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Category: Federal

Schedule C - Accounting Method

An accounting method is the method used to determine when you report income and expenses on your return. An accounting method is chosen when you file your first tax return. You must use the same accounting method from year to year. If you wish to change your accounting method, you need permission from the IRS.

The Cash Method of accounting is the most commonly used. Using the Cash Method of accounting, you report all items received as gross income at the time you receive them.  This is true whether you actually or constructively received the income. Constructively received means that an amount is credited to your account or made available to you without any restrictions as to when you can withdraw it.  Generally, you would also report your expenses in the year that they are paid.   


The Accrual Method of accounting reports income in the year it is earned and pays expenses in the year they are incurred. Using this method, you would report your income on the earliest date possible; the date you receive payment, when the income is due to you, when you earn the income or when the title has passed to you. If you estimated the income and the actual amount differs, take the difference when you determine the actual amount. Expenses are designated to the tax year in which they occurred.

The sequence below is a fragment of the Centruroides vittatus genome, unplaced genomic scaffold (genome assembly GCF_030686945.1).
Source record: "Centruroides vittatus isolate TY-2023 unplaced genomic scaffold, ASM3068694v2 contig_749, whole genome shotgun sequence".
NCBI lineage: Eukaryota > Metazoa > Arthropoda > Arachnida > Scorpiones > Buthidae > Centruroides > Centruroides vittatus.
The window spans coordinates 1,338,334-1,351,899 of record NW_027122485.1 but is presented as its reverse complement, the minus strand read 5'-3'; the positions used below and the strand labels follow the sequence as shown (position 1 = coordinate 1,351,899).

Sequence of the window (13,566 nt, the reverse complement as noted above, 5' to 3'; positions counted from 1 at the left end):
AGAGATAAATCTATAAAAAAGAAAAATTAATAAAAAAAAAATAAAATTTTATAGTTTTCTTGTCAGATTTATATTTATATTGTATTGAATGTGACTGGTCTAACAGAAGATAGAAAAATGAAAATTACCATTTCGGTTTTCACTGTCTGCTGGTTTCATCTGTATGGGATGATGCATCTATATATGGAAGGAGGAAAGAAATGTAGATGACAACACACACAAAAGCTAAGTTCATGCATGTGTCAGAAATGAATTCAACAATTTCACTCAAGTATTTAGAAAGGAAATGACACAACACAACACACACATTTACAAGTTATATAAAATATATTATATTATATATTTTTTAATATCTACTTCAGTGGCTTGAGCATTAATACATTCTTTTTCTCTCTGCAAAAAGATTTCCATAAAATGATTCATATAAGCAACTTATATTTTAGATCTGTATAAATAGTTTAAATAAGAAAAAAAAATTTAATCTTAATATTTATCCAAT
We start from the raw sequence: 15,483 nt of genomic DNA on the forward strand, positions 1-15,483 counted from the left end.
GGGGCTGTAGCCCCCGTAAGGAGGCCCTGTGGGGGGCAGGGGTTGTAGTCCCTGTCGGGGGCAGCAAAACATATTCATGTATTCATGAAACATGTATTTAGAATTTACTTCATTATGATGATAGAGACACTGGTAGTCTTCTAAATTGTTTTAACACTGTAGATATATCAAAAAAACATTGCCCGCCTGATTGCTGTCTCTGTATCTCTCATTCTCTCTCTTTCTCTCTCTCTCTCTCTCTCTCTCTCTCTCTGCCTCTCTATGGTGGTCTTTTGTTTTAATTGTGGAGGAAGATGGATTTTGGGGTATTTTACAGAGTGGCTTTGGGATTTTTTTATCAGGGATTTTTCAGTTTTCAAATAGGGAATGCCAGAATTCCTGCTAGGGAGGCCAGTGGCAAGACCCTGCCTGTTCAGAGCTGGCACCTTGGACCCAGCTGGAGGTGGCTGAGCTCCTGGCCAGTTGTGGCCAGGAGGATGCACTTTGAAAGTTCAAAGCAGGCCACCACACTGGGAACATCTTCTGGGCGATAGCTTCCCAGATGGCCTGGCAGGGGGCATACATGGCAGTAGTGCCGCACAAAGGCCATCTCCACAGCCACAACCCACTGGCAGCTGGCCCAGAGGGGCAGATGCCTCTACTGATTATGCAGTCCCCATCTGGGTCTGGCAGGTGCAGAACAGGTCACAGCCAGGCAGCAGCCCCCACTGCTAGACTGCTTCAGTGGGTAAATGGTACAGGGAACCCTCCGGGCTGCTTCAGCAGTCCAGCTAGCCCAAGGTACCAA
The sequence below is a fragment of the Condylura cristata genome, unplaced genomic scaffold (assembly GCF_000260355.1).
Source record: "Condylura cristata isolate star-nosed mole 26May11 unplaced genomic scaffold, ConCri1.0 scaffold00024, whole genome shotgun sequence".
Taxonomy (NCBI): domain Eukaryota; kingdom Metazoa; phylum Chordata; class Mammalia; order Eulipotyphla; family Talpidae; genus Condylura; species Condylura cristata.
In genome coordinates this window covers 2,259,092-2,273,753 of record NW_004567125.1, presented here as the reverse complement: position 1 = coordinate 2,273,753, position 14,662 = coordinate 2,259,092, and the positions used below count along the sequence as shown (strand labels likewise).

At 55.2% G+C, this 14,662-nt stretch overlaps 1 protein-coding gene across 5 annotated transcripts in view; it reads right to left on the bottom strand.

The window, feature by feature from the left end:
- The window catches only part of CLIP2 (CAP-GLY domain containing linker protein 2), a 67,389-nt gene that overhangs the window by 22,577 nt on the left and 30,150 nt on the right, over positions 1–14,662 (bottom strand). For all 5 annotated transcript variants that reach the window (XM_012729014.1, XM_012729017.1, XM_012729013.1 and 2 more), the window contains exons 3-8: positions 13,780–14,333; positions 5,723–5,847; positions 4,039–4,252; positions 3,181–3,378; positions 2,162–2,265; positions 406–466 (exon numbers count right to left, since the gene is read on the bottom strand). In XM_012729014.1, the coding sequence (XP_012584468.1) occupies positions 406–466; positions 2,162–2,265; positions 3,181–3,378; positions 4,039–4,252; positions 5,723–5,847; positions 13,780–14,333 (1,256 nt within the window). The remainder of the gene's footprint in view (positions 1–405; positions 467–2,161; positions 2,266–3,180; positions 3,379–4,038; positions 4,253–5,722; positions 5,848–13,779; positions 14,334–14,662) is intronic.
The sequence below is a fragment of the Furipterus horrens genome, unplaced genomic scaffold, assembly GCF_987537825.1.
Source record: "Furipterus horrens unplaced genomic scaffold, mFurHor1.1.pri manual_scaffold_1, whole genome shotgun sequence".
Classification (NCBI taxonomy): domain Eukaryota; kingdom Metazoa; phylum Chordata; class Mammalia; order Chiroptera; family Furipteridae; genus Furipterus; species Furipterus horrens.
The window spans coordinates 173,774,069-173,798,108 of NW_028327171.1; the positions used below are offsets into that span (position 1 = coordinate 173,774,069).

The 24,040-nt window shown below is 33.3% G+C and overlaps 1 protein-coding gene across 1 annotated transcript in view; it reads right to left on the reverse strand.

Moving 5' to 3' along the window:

For example: if you made repairs on your building in December 2016 but did not pay for the service until January 2016, the expense can be deducted in 2016.


For more information regarding accounting methods, refer to Publication 538.